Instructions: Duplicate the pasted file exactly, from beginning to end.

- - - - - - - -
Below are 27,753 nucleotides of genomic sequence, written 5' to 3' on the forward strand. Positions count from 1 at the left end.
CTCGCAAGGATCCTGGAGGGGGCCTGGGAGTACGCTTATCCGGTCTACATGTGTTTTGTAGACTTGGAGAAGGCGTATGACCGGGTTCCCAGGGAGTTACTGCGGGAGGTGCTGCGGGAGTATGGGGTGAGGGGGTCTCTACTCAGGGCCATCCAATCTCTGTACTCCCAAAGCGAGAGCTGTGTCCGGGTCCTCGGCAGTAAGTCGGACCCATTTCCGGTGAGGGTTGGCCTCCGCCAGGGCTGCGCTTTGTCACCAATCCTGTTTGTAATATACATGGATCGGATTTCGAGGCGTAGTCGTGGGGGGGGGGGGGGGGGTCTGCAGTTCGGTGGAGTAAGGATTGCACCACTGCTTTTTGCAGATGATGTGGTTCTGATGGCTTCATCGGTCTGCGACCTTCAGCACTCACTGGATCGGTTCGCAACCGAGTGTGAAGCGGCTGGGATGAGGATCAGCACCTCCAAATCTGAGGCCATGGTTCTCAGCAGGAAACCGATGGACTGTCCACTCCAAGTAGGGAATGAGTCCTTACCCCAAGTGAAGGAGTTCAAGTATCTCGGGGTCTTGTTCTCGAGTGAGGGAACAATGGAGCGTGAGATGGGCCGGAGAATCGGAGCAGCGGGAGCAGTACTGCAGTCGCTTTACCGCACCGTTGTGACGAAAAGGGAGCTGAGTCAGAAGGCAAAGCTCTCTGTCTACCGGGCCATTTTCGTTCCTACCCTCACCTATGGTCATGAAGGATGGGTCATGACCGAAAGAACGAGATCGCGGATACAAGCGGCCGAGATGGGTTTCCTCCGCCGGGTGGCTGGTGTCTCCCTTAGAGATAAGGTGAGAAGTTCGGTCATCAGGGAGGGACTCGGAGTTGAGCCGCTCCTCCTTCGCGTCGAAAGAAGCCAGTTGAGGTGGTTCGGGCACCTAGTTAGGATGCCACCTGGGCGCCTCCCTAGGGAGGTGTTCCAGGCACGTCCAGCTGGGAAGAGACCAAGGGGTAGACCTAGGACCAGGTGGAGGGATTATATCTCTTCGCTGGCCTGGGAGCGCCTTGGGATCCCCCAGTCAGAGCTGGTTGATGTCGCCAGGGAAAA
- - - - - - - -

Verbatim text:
Below are 27,753 nucleotides of genomic sequence, written 5' to 3' on the forward strand. Positions count from 1 at the left end.
CTCGCAAGGATCCTGGAGGGGGCCTGGGAGTACGCTTATCCGGTCTACATGTGTTTTGTAGACTTGGAGAAGGCGTATGACCGGGTTCCCAGGGAGTTACTGCGGGAGGTGCTGCGGGAGTATGGGGTGAGGGGGTCTCTACTCAGGGCCATCCAATCTCTGTACTCCCAAAGCGAGAGCTGTGTCCGGGTCCTCGGCAGTAAGTCGGACCCATTTCCGGTGAGGGTTGGCCTCCGCCAGGGCTGCGCTTTGTCACCAATCCTGTTTGTAATATACATGGATCGGATTTCGAGGCGTAGTCGTGGGGGGGGGGGGGGGGGTCTGCAGTTCGGTGGAGTAAGGATTGCACCACTGCTTTTTGCAGATGATGTGGTTCTGATGGCTTCATCGGTCTGCGACCTTCAGCACTCACTGGATCGGTTCGCAACCGAGTGTGAAGCGGCTGGGATGAGGATCAGCACCTCCAAATCTGAGGCCATGGTTCTCAGCAGGAAACCGATGGACTGTCCACTCCAAGTAGGGAATGAGTCCTTACCCCAAGTGAAGGAGTTCAAGTATCTCGGGGTCTTGTTCTCGAGTGAGGGAACAATGGAGCGTGAGATGGGCCGGAGAATCGGAGCAGCGGGAGCAGTACTGCAGTCGCTTTACCGCACCGTTGTGACGAAAAGGGAGCTGAGTCAGAAGGCAAAGCTCTCTGTCTACCGGGCCATTTTCGTTCCTACCCTCACCTATGGTCATGAAGGATGGGTCATGACCGAAAGAACGAGATCGCGGATACAAGCGGCCGAGATGGGTTTCCTCCGCCGGGTGGCTGGTGTCTCCCTTAGAGATAAGGTGAGAAGTTCGGTCATCAGGGAGGGACTCGGAGTTGAGCCGCTCCTCCTTCGCGTCGAAAGAAGCCAGTTGAGGTGGTTCGGGCACCTAGTTAGGATGCCACCTGGGCGCCTCCCTAGGGAGGTGTTCCAGGCACGTCCAGCTGGGAAGAGACCAAGGGGTAGACCTAGGACCAGGTGGAGGGATTATATCTCTTCGCTGGCCTGGGAGCGCCTTGGGATCCCCCAGTCAGAGCTGGTTGATGTCGCCAGGGAAAA